It’s morning in Nashville. I am on my way to a recording studio. The traffic is awful. Locals call this the morning rush.
The locals also tell me that this frantic rush will immediately be followed by: mid-morning rush, pre-noon rush, noon rush, afternoon rush, and the halftime show.
And don’t even get the locals started on what traffic is like after everyone gets off work. In Nashville they don’t even call it “rush hour” because that would imply that it only lasts an hour.
There are cars gridlocked on the interstate that have been stuck in the same place ever since Gerald Ford was president.
I am recording my second audio book today. The first time I recorded a book, I had no idea what I was getting into. I learned a lot. Namely, I learned that when you read audio books you have to do character voices. Which was something I’d never thought about.
To give you an idea of what I mean: Let’s say that you’re reading a book about pirates to kindergarteners. If you don’t say “Arrrgh matey!” in a graveled sailor voice before every sentence, the kids will have no idea you’re reading about pirates and might think you are reading about, say, the rise and fall of the Roman empire. It’s the same way with audio books.
The studio I’m recording in is not far from the famed Music Row, where all the famous studios are. Just down the street are world famous places that once cranked out groundbreaking albums from legendary artists such as Elvis, Dolly Parton, Johnny Cash, George Jones, and of course, the Backstreet Boys.
I remember how nervous I was the first time I visited this place. I was trying not to stammer into the microphone while reading. And when I got to the a dialogue section in the book, the audio engineer spoke over the intercom and said, “Hey, aren’t you gonna do the voices?”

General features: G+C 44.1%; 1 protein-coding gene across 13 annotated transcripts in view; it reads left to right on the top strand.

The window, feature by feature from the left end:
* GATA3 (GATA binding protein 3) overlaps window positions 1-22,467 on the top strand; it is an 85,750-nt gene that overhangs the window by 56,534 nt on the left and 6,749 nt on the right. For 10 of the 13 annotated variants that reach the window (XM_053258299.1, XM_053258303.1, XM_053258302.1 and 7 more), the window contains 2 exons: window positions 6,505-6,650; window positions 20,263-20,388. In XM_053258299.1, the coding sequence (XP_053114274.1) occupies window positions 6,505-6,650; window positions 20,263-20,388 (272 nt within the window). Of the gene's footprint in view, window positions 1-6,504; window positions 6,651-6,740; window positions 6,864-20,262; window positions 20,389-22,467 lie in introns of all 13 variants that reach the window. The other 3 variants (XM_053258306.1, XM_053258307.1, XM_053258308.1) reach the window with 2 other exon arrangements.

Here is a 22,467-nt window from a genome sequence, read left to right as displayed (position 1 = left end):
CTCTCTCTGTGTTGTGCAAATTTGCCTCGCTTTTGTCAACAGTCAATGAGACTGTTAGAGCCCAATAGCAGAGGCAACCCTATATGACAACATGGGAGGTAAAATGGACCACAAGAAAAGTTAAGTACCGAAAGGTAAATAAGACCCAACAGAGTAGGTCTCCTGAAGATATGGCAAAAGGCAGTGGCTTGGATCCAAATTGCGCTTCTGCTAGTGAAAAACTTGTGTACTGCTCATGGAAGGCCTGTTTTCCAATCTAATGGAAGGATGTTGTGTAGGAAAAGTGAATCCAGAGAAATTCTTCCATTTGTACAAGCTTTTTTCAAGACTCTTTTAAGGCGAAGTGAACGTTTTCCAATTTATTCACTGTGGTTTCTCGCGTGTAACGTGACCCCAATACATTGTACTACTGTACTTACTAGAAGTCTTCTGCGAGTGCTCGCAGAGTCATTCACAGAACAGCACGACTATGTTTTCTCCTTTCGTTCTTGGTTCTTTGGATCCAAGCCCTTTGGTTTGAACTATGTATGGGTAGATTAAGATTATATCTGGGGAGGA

“The what?” I said.
“The voices of your characters.”
Thus, my journey began. At first, speaking in character was a little awkward. Especially when you consider that the main character of that book was a fifteen-year-old girl. But I gave it my best shot.
Whenever I did the voice of the girl, I came off sounding a little like Olympia Dukakis with a severe hangover. And throughout the day, I would frequently see the engineers behind the glass, doubled over, laughing until their faces were maroon-colored, and snot was stringing from their noses.
I arrive at the studio. I am led to a recording booth. And soon, we are up and rolling. I am speaking into a big microphone.
The book I am reading is about my own life. A book with my family members in it. Then it occurs to me after finishing the first paragraph: I will have to do character voices.
This is going to be weird, I’m thinking. I will have to imitate the voice of my late father, the voice of my mother, and even—this is hard to talk about—the voice of my family dentist.
It’s hard work. And the hardest part is trying not to make mistakes when reading the manuscript, which is nearly impossible. Nobody on planet Earth can read a whole paragraph without completely screwing it up.
Sometimes, we have to stop recording because my mouth is too dry, or too spitty, or too smacky, or the mic is out of position, or I can’t stop sneezing, or my chair is creaking, or my stomach keeps growling, or I have to pee like a Russian racehorse.
Whenever these things happen, the engineer has to stop recording and start over. Engineers love doing this.
Also, sometimes we have to pause recording because of Nashville’s ongoing construction epidemic. This city is always under heavy construction. Every two seconds there is a distant explosion somewhere in town, blasting the earth’s crust, expanding the city, and making way for an important new Whataburger.
When these explosions happen, the engineer has to stop recording and say, “Let’s try that last line again.”
But we both know that we will be interrupted by at least ten more explosion sounds in the next few minutes until the engineer finally says over the intercom, “I hate my life.”
So I had a really good time recording over these past few days. My audio engineer, Sarah, has had biblical-level patience with me. And we finish in record time. It only takes fourteen hours.
When I leave the recording booth, I can feel that my voice is hoarse, my back is sore, and I am seeing double. I just want to go back to my hotel room and take a hot shower.
Before I say goodbye, Sarah lets me hear some audio samples. She hits the play button. I hear my voice come over the speakers.
It is the sound of me doing the character voice of my father. A somewhat dramatic scene. Lots of emotion. And when it is finished, Sarah and I hug. She wishes me luck. I wish her the same. I crawl into my vehicle and look at the city. And I can’t help but feel the pleasant sensation that comes with finally being finished.
Anyway, that was two days ago.
I have been sitting in rush hour traffic ever since.